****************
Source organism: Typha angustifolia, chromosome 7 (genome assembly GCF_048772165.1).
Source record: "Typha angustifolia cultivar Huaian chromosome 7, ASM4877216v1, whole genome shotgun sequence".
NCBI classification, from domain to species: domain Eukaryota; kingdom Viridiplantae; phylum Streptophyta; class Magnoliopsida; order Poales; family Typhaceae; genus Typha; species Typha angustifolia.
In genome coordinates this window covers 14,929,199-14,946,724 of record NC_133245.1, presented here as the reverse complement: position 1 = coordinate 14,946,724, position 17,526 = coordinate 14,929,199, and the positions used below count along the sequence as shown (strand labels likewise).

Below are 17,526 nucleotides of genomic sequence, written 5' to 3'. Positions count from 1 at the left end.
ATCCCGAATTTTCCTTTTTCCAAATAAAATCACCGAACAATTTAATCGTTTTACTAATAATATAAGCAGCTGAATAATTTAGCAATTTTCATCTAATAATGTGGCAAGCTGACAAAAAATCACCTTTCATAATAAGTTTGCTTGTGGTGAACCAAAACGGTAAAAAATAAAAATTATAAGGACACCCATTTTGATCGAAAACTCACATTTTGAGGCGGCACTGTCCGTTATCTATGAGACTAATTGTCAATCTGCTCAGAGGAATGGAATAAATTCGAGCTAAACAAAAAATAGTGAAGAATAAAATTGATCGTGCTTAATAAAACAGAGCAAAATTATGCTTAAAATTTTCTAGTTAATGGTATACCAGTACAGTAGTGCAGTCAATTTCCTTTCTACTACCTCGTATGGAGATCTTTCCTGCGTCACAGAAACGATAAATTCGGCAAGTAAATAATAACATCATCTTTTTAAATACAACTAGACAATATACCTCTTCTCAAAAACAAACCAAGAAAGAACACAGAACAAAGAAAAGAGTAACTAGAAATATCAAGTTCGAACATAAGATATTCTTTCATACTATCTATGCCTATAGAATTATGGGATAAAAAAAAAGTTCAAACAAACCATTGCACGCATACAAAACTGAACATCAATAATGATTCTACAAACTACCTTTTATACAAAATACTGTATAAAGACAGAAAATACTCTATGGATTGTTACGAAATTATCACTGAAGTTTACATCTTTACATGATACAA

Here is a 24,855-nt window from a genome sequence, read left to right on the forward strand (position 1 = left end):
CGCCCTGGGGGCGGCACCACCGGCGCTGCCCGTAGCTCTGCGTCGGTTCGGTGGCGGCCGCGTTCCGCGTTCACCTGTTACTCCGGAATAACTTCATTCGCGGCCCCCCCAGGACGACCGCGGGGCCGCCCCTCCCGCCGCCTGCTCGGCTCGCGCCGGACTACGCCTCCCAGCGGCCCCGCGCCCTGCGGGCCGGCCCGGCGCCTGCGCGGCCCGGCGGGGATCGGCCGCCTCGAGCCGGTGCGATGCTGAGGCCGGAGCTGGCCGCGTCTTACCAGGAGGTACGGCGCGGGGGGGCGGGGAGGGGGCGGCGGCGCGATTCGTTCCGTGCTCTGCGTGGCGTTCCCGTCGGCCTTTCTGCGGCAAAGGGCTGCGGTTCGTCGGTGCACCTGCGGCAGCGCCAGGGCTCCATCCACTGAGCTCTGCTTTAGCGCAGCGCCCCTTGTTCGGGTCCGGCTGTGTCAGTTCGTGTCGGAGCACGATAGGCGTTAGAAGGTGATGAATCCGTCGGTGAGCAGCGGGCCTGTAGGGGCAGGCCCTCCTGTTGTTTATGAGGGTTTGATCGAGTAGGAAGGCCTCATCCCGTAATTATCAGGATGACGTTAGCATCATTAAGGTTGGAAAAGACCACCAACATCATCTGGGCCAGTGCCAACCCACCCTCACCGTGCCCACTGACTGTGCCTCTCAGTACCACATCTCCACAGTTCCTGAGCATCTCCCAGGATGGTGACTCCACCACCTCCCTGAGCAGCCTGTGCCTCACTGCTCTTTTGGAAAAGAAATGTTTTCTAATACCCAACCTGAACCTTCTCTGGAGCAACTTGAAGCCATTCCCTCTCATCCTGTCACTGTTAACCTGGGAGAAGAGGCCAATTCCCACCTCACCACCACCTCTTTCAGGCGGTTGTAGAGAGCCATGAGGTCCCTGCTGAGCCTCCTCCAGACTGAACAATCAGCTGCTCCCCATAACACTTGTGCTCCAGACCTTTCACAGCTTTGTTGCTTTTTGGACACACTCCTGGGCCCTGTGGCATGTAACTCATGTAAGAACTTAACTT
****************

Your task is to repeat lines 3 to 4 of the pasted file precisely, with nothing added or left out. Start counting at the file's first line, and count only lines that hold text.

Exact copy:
NCBI classification, from domain to species: domain Eukaryota; kingdom Viridiplantae; phylum Streptophyta; class Magnoliopsida; order Poales; family Typhaceae; genus Typha; species Typha angustifolia.
In genome coordinates this window covers 14,929,199-14,946,724 of record NC_133245.1, presented here as the reverse complement: position 1 = coordinate 14,946,724, position 17,526 = coordinate 14,929,199, and the positions used below count along the sequence as shown (strand labels likewise).